Collisions generate gas in garbage disks

Collisions generate gas in garbage disks

Artistic interpretation of gas generation when objects collide in a garbage can.

Considering the line of atomic carbon in two young star systems (49 Keith and Beta Painter), scientists found atomic carbon in the disks. For the first time, this observation was made on a submillimeter wavelength, indicating that the gas was not there initially, but was generated after the collision process.

Most young stars and middle-aged (like the Sun) have “disks with debris”. They resemble the Oort Cloud and are considered residual materials from the formation of the system. Scientists used radiosonde and began to notice the presence of gas in the disks. There are two hypotheses to this effect: the gas may be primary from the cloud that formed the star, or it appeared during the collision of objects.

To find the answer, a team from the Star and Planet Formation Lab decided to investigate carbon emissions. It usually exists in molecular form (carbon monoxide). Ultraviolet starlight dissociates atoms, creating free carbon. Usually such a reaction translates it into CO. However, if there is no hydrogen there, then there can be no reaction and the carbon remains in an atomic state. With the help of the Atacama Sublimated Telescope (ASTE) in Chile, scientists studied the atomic carbon lines in 49 Keith and Beta Painter. They compared the data from the garbage disks with information from ALMA (Atakam large millimeter range grille). The researchers were genuinely surprised, since they found atomic carbon in them, although there is very little hydrogen there (and this is the main material). It became clear that gas does not have a primary nature, which means it was created by a certain process. However, gas was not found in all garbage disks. So it is secondary.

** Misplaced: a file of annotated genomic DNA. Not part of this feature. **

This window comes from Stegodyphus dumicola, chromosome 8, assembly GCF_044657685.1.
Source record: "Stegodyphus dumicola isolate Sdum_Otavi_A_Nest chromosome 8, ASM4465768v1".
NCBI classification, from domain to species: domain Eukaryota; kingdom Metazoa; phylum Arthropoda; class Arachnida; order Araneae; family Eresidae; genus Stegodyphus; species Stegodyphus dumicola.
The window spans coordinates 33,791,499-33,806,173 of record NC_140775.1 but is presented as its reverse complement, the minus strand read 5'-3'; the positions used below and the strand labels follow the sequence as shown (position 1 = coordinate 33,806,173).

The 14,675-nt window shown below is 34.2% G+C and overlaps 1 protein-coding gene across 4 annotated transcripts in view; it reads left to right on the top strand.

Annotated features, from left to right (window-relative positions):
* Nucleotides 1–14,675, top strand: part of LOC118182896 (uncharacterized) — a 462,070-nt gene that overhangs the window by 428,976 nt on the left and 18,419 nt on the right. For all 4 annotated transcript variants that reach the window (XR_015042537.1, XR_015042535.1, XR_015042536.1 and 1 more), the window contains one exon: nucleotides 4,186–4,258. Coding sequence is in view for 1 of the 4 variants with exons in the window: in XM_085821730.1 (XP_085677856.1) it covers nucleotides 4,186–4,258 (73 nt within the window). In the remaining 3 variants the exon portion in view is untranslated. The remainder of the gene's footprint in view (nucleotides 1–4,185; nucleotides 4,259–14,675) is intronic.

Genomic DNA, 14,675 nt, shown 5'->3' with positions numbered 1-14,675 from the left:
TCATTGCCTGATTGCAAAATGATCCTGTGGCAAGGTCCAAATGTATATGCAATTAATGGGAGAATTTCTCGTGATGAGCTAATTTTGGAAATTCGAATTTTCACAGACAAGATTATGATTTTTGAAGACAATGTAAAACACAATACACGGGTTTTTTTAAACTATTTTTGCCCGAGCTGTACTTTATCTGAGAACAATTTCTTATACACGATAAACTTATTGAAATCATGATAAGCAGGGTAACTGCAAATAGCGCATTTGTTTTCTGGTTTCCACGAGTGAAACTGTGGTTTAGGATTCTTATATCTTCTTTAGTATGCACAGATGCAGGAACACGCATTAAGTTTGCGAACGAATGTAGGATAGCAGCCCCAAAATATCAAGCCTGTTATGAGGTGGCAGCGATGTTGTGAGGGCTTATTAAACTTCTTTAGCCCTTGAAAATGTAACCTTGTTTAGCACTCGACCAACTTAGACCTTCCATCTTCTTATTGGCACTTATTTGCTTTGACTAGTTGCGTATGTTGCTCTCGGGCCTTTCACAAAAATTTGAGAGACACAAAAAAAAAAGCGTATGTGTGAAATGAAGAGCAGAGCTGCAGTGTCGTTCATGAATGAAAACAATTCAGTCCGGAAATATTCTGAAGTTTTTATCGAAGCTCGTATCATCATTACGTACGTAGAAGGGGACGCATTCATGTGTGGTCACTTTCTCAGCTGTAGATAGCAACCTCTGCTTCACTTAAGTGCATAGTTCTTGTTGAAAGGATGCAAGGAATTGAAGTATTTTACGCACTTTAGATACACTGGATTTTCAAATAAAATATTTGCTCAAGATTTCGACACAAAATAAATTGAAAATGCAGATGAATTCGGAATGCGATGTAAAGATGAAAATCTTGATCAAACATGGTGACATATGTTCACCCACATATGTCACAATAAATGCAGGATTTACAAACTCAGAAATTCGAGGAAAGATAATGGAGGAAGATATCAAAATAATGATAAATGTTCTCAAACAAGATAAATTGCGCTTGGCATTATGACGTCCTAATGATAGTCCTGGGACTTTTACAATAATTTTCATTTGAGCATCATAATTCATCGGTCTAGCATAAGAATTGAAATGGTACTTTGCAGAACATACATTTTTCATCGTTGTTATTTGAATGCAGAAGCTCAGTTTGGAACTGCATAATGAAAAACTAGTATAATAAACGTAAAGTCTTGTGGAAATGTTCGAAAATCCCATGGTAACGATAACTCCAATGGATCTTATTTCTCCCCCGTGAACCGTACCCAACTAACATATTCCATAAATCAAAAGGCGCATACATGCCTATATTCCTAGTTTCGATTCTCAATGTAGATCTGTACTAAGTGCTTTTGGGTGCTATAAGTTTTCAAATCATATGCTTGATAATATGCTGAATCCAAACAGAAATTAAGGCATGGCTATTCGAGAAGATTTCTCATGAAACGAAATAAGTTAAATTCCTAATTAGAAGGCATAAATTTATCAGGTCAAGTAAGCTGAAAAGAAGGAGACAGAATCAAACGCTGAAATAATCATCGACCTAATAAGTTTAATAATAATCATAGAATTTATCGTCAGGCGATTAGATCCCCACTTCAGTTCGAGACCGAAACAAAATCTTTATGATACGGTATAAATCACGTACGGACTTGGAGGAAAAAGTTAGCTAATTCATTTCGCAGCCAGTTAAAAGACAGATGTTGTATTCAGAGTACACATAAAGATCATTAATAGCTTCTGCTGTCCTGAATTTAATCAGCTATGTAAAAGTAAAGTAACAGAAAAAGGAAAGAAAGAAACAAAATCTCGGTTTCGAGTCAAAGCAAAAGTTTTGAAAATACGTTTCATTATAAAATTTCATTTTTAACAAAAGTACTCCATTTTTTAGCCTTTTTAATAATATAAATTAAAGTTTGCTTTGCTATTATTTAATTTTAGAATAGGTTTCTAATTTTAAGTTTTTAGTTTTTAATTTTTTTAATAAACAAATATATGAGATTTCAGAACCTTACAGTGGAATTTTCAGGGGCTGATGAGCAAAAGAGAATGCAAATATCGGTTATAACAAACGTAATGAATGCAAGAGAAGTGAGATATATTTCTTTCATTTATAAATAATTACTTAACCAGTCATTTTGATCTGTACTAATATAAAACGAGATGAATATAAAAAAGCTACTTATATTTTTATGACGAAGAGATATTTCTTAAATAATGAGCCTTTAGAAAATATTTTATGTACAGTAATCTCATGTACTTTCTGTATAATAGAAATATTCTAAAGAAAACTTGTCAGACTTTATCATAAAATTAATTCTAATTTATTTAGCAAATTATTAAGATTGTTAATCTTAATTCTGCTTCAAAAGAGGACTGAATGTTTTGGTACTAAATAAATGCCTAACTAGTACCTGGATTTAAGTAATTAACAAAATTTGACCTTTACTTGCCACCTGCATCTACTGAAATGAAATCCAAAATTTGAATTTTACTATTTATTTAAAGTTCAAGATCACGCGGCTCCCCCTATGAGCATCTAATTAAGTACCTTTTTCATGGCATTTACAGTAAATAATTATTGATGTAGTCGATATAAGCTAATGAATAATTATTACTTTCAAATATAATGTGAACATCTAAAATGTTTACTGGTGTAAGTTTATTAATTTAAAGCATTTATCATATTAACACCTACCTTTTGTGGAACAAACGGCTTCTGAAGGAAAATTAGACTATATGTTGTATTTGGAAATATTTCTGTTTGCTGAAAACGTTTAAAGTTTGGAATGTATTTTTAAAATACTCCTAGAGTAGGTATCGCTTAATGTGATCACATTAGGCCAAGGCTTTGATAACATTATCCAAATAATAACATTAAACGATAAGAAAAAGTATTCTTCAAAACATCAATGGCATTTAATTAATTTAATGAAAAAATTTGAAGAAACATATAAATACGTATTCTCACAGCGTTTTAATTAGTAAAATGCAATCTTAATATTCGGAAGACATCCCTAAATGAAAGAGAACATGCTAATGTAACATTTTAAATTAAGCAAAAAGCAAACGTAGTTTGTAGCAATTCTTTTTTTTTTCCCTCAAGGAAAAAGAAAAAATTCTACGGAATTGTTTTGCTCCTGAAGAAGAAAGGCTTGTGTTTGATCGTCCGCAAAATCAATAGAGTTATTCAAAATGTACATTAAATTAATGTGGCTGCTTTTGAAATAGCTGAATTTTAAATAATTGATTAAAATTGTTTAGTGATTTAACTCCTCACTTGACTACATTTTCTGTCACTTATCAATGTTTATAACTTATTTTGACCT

The study of the occurrence of gas at impact will help to understand the evolution of protoplanetary disks in garbage.

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